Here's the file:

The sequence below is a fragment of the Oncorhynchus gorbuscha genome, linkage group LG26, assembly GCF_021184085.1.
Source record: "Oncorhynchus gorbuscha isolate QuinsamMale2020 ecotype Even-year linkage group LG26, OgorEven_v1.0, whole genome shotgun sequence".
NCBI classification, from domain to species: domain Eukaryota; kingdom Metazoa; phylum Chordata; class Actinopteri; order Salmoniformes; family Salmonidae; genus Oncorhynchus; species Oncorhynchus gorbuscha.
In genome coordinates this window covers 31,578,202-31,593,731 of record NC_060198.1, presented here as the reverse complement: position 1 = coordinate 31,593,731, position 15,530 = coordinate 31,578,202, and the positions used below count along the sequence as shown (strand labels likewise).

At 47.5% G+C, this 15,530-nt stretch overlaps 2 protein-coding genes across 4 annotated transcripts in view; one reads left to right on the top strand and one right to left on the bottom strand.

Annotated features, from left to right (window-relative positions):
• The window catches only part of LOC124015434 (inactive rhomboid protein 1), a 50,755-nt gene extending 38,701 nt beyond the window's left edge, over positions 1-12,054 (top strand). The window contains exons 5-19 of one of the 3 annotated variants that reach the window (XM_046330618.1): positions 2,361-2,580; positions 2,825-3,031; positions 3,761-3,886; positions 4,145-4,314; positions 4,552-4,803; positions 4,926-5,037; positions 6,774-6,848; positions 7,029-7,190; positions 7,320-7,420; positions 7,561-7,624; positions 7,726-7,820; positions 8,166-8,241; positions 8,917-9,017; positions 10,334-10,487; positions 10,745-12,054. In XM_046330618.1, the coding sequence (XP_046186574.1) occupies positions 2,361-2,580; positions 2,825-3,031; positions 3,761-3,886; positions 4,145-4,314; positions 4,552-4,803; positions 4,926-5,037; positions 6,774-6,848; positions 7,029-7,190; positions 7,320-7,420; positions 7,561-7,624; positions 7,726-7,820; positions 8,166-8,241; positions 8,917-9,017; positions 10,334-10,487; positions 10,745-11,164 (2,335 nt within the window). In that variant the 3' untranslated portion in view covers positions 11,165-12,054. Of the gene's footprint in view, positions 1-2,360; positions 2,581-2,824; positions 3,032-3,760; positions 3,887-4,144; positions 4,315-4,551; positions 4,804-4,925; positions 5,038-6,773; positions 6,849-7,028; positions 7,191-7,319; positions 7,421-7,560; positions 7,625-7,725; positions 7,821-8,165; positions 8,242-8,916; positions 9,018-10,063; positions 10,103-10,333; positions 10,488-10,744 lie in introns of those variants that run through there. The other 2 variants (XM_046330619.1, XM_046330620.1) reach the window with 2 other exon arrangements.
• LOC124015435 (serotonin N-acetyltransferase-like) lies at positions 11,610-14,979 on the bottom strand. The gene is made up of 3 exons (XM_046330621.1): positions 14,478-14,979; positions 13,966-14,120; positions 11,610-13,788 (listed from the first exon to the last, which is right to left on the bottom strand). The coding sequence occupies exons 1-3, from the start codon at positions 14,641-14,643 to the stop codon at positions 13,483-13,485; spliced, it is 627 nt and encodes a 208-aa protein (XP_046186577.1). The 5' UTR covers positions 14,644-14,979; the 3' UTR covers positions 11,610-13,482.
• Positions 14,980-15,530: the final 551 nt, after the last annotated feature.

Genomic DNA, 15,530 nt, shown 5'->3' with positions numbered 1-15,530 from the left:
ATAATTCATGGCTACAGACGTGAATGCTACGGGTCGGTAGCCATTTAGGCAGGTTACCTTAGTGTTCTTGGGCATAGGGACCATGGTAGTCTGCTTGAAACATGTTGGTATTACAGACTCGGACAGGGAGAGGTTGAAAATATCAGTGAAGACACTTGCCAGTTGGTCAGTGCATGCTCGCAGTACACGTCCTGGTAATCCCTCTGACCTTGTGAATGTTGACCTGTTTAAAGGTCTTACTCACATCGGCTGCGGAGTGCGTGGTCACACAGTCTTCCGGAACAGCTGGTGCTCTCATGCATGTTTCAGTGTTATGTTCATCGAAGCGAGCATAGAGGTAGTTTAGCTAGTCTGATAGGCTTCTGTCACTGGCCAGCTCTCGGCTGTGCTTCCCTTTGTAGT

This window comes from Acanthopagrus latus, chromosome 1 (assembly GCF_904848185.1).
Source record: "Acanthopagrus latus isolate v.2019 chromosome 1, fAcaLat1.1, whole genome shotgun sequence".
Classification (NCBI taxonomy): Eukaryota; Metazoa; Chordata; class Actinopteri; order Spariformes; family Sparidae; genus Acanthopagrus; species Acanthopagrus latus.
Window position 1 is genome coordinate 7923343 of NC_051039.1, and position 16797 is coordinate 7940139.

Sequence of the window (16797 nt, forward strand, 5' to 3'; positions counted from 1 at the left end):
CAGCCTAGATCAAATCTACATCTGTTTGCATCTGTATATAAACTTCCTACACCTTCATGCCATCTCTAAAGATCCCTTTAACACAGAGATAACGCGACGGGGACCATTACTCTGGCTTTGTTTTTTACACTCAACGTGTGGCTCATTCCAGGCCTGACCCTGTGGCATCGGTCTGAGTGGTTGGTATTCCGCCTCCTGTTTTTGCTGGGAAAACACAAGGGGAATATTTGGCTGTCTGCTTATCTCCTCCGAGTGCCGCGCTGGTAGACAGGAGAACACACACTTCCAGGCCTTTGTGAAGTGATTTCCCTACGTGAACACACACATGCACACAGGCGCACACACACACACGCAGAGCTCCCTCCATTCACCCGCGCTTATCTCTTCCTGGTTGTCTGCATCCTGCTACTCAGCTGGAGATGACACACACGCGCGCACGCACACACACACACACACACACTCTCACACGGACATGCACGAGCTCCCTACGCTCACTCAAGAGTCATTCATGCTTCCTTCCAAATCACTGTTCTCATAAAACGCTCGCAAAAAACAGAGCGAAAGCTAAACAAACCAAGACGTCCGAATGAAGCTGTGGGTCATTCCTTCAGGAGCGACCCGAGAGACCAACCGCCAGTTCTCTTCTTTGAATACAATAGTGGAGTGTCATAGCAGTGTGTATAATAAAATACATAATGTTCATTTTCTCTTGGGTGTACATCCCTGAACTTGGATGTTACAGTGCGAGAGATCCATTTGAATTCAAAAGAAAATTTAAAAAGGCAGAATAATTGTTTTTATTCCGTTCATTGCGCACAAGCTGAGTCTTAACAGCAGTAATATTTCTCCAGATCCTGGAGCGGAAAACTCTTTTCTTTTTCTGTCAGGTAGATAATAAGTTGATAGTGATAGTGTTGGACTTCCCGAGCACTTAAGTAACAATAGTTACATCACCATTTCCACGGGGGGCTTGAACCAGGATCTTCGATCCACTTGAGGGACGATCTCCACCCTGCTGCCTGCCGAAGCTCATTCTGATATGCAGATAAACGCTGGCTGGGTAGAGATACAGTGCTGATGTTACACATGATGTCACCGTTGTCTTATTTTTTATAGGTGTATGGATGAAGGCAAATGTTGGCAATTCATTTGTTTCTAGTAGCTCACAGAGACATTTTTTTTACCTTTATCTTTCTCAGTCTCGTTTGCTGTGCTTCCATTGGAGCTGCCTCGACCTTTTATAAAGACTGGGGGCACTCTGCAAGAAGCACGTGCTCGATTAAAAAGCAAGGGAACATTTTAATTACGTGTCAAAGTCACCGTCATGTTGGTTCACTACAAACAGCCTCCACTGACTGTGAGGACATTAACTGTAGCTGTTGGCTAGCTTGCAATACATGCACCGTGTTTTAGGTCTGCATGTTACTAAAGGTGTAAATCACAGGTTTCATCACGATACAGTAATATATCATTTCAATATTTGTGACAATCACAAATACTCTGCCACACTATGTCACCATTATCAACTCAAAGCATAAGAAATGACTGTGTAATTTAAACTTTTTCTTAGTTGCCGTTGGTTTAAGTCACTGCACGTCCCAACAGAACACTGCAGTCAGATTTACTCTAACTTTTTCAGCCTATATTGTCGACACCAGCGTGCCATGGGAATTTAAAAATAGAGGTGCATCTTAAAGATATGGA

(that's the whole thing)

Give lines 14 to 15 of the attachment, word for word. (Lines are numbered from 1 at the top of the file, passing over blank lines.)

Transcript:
Classification (NCBI taxonomy): Eukaryota; Metazoa; Chordata; class Actinopteri; order Spariformes; family Sparidae; genus Acanthopagrus; species Acanthopagrus latus.
Window position 1 is genome coordinate 7923343 of NC_051039.1, and position 16797 is coordinate 7940139.